Repositories may be either subject-specific (where these exist) and accept specific types of structured data, or generalist repositories that accept multiple data types. We recommend that authors select repositories appropriate to their field. Repositories may be subject-specific (e.g., GenBank for sequences and PDB for structures), general, or institutional, as long as DOIs or accession numbers are provided and the data are at least as open as CC BY. Authors are encouraged to select repositories that meet accepted criteria as trustworthy digital repositories, such as criteria of the Centre for Research Libraries or Data Seal of Approval. Large, international databases are more likely to persist than small, local ones.
To support data sharing and author compliance of the PLOS data policy, we have integrated our submission process with a select set of data repositories. The list is neither representative nor exhaustive of the suitable repositories available to authors. Current repository integration partners include Dryad and FlowRepository. Please contact firstname.lastname@example.org to make recommendations for further partnerships.
Instructions for PLOS submissions with data deposited in an integration partner repository:
- Deposit data in the integrated repository of choice.
- Once deposition is final and complete, the repository will provide you with a dataset DOI (provisional) and private URL for reviewers to gain access to the data. Insert these details into the Data Availability section of the submission system.
If you have any questions, please email us.
All appropriate data sets, images, and information should be deposited in an appropriate public repository. See our list of recommended repositories.
Accession numbers (and version numbers, if appropriate) should be provided in the Data Availability Statement. Accession numbers or a citation to the DOI should also be provided when the data set is mentioned within the manuscript.
In some cases authors may not be able to obtain accession numbers of DOIs until the manuscript is accepted; in these cases, the authors must provide these numbers at acceptance. In all other cases, these numbers must be provided at full submission.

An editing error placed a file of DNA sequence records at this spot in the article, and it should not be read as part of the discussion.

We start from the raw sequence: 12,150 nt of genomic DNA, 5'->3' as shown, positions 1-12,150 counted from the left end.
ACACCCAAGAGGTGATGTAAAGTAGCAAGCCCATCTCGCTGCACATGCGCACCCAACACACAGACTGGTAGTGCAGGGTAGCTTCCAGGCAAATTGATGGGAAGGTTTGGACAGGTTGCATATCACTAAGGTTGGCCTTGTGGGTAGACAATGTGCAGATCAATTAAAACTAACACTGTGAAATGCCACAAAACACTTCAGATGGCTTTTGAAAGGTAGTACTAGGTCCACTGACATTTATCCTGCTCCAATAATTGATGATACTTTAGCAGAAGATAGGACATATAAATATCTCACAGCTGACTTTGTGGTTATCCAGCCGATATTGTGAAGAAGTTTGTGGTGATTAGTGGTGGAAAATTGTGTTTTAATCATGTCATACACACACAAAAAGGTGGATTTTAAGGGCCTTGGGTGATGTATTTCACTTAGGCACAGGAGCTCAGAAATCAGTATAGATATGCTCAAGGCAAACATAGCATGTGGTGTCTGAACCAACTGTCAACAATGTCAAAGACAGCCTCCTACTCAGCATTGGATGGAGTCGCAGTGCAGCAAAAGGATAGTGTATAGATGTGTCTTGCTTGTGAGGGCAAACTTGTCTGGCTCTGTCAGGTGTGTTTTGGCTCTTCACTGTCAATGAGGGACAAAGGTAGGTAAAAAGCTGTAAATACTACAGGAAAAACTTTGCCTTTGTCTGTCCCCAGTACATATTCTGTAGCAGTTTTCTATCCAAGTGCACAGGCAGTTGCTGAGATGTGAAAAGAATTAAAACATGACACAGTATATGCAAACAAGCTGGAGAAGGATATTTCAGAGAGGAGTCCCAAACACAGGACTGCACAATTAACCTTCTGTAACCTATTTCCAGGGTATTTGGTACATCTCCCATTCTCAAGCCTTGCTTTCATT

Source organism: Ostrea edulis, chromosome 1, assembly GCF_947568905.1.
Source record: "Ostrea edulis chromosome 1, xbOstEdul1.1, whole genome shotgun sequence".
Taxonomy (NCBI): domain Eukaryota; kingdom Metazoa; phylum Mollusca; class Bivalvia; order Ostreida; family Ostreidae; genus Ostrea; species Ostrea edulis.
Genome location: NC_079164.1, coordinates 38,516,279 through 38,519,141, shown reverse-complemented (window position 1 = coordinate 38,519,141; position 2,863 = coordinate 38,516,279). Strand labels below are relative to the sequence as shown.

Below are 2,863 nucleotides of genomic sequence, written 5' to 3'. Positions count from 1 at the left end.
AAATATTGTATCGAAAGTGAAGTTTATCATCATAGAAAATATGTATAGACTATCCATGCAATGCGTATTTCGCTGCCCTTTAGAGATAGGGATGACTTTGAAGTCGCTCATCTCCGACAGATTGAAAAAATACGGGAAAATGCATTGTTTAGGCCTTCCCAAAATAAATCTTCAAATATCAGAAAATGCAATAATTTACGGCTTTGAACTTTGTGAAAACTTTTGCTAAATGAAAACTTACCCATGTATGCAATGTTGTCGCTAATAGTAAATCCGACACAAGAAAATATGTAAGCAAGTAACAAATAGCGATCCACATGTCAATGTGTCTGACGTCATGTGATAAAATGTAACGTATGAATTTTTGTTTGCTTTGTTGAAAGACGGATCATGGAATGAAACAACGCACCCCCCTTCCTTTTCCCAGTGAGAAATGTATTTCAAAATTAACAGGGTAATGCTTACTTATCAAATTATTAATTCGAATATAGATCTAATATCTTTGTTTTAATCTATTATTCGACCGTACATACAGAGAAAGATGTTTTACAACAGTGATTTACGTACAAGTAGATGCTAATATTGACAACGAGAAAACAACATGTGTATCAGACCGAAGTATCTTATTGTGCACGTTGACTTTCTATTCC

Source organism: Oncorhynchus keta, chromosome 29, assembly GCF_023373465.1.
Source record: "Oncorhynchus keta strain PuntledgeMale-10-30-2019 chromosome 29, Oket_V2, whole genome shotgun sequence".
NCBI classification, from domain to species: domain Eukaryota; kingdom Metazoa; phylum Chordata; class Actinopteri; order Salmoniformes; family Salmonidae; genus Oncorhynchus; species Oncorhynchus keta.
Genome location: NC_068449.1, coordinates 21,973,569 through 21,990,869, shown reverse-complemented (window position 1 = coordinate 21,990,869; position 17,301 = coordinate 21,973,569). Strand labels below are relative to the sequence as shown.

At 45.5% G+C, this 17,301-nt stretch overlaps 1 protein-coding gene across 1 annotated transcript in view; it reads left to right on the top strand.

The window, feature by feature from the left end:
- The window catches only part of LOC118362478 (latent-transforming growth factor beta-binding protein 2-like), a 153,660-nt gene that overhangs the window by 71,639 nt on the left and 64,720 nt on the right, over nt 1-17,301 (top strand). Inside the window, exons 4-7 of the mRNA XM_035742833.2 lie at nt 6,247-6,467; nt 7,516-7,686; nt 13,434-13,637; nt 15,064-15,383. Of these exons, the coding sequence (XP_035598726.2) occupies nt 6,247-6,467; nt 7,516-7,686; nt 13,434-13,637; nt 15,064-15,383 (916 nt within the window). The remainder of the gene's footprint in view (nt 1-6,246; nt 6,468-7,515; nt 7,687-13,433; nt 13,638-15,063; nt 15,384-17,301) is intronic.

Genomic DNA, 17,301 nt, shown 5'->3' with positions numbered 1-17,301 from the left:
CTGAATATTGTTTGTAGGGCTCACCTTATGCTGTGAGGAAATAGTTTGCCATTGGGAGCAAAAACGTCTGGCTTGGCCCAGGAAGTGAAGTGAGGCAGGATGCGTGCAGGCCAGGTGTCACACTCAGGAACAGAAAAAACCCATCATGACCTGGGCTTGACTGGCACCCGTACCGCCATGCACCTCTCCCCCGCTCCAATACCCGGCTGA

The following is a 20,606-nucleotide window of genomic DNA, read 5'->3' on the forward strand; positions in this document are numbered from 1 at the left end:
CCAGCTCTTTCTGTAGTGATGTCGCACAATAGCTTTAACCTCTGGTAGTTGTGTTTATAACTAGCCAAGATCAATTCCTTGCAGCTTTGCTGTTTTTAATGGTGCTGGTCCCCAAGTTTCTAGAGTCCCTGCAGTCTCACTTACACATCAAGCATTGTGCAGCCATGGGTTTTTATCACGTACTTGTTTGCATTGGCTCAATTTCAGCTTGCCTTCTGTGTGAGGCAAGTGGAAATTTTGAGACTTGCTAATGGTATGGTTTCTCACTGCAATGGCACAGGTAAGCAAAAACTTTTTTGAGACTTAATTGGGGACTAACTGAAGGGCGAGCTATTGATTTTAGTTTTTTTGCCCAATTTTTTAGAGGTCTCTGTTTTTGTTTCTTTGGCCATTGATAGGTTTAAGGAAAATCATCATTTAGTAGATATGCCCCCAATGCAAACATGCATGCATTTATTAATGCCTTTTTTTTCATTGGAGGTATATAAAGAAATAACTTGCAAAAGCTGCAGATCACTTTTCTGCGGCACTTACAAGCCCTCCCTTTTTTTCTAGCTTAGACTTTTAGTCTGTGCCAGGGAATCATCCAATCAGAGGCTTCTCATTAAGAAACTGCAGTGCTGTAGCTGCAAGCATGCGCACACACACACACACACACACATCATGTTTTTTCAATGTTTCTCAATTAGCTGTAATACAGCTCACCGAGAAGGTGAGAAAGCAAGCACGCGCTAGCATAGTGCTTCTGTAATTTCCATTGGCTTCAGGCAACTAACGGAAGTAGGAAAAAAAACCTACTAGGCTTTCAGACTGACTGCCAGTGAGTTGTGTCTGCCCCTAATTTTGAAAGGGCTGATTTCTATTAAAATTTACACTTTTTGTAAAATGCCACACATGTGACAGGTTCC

As much as possible, please provide accession numbers or identifiers for all entities such as genes, proteins, mutants, diseases, etc., for which there is an entry in a public database, for example:
- Entrez Gene
- Mouse Genome Database (MGD)
- Online Mendelian Inheritance in Man (OMIM)
Identifiers should be provided in parentheses after the entity on first use.
Research Resource Identifiers are unique Resource Identifiers (RRIDs) for citing resources used in the research. We encourage authors to use RRIDs within the text of their papers to identify their model organisms, antibodies, or tools.
PLOS is a part of the Research Resource Identification Initiative (#RII), a cross-publisher effort to enable effective tracking of the utilization of particular research resources across all biomedical literature and promote reproducibility in science. RRIDs are found via the RRID portal.
If an RRID does not exist, you may create a new one as needed through the RRID Portal. The Research Resource Citation guidelines provide instructions on how to cite the resource in the manuscript.
Manuscripts reporting new and unpublished three-dimensional structures must include sufficient supporting data and detailed descriptions of the methodologies used to allow the reproduction and validation of the structures. All novel structures must have been deposited in a community endorsed database prior to submission (please see our list of recommended repositories).
Small molecule single crystal data
Authors reporting X-Ray crystallographic structures of small organic, metal-organic, and inorganic molecules must deposit their data with the Cambridge Crystallographic Data Centre (CCDC), the Inorganic Crystal Structure Database (ICSD), or similar community databases providing a recognized validation functionality. Authors are also required to include the relevant structure reference numbers within the main text (e.g. the CCDC ID number), as well as the crystallographic information files (.cif format) as Supplementary Information, along with the checkCIF validation reports that can be obtained via the International Union of Crystallography (IUCr).
Authors reporting novel macromolecular structures must have deposited their data prior to submission with the Worldwide Protein Data Bank (wwPDB), the Biological Magnetic Resonance Data Bank (BMRB), the Electron Microscopy Data Bank (EMDB), or other community databases providing a recognized validation functionality. Authors must include the structure reference numbers within the main text and submit as Supplementary Information the official validation reports from these databases.